United States Professional Hickory Golf Championship
The United States Golf Teachers Federation believes there is significant value associated with the history of our game and maintaining links to past golf champions and teachers. Keeping history relevant helps us become better teaching professionals, business people and leaders. The USGTF encourages all members to participate in this annual event.
2016 Hickory Golf Championship – Results
WORLD HICKORY OPEN CHAMP SETS NEW US PRO HICKORY RECORD
England’s Andrew Marshall, the reigning World Hickory Open champion, had too much game for the professionals vying for the John Shippen Cup at the USGTF-sponsored United States Professional Hickory Golf Championship, played over the historic Temple Terrace Golf & Country Club in Tampa, Florida, this past February. His 3-under-par 70 was but one shot higher than the score posted by John McLeod in the 1925 Florida Open played at this same venue, and set a new scoring record score in winning the event for the first time.
The Tom Bendelow links at 6,400 yards was described by the Tampa Tribune as a long and difficult layout when it was opened in 1922. In the hickory golf era, that was certainly true, as most courses of the time were up to 400-500 yards shorter. Today’s irrigated fairways also stretch the length even further for modern hickory players. It did not seem to affect Marshall, however, who at one point was five under the magic number before finding a bad lie in the bunker at number 17. In addition to the $1,500 first prize, Marshall’s name will be affixed to the John Shippen Cup, for whom the tournament is dedicated. Shippen was America’s first golf professional and played in the U. S. Open at Shinnecock Hills on Long Island, New York, in 1896.
The USPHGC is sponsored by the United States Golf Teachers Federation and open to all golf professionals, male and female. Players compete for the same $5,000 prize fund associated with the original Florida Open. The golf course is listed on the National Register of Historic Places and one of only three in the state.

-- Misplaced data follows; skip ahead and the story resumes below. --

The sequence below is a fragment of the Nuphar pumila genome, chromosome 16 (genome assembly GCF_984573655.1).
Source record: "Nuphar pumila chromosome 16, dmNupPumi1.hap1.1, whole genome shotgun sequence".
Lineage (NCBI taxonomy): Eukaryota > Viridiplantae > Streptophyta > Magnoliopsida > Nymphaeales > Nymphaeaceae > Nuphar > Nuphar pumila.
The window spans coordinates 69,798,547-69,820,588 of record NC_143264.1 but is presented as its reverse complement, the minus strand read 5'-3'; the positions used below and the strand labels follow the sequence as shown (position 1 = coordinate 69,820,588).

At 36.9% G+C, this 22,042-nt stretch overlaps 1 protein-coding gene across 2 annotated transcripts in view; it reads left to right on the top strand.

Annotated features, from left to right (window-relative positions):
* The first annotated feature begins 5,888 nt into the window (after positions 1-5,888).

This year’s tournament included players from five countries and seven states. In only its sixth year, the event is becoming one of the major championships in hickory golf.
“The championship continues to grow each year as more and more professionals recognize the importance of remembering the game’s past and traditions,” said tournament director and founder Mike Stevens.
Ki Shui Liao from Orlando, Florida, set a new ladies scoring record, firing a 79 to take the honors in the that division while outscoring several of the men competitors.
To commemorate the fact that the first U.S Open and U.S. Amateur were originally played in the same week on the same venue, Stevens in 2015 added the United States Amateur Hickory Golf Championship to the day’s activities. Will Peterson of Orlando, playing from the pro tees, captured his second U.S. Amateur Hickory Championship and was awarded the Oscar Bunn Trophy to commemorate the Shinnecock Indian who played in the 1896 U.S. Open along with Shippen. There was also a Heritage Division for amateurs, using handicaps, and the winner was Bob Chew from Weeki Wachee, Florida.